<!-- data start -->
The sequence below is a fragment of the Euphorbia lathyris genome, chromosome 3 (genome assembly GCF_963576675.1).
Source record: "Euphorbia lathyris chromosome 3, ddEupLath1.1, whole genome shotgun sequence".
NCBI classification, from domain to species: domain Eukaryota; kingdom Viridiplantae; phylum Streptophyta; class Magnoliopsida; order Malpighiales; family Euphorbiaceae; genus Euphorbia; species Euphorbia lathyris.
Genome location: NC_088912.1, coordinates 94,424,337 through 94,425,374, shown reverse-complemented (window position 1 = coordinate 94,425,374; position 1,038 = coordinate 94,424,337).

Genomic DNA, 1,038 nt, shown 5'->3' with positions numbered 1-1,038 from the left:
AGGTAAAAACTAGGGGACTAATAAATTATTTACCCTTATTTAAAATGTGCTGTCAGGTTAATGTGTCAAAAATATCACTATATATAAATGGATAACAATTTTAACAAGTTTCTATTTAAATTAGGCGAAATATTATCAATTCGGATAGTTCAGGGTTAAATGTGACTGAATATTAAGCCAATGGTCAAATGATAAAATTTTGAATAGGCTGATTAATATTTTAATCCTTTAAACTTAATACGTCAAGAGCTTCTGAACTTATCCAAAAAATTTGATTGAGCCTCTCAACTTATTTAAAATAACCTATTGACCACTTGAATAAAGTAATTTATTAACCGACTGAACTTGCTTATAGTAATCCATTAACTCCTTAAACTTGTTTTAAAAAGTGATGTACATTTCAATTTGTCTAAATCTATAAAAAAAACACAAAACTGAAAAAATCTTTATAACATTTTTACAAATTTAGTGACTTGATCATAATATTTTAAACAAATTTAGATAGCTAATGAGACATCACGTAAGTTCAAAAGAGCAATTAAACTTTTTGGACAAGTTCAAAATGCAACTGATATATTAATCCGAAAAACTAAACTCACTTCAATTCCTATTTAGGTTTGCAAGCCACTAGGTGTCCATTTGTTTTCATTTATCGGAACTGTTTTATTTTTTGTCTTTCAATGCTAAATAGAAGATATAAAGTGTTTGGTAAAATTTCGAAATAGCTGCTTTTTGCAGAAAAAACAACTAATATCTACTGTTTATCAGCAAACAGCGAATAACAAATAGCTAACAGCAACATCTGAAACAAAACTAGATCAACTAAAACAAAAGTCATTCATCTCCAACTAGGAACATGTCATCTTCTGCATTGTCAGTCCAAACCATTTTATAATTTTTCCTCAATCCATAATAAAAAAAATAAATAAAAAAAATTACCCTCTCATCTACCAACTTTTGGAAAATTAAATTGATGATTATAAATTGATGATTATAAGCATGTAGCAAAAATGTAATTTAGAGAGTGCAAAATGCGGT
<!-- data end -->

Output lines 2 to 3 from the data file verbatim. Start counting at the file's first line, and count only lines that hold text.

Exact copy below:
Source record: "Euphorbia lathyris chromosome 3, ddEupLath1.1, whole genome shotgun sequence".
NCBI classification, from domain to species: domain Eukaryota; kingdom Viridiplantae; phylum Streptophyta; class Magnoliopsida; order Malpighiales; family Euphorbiaceae; genus Euphorbia; species Euphorbia lathyris.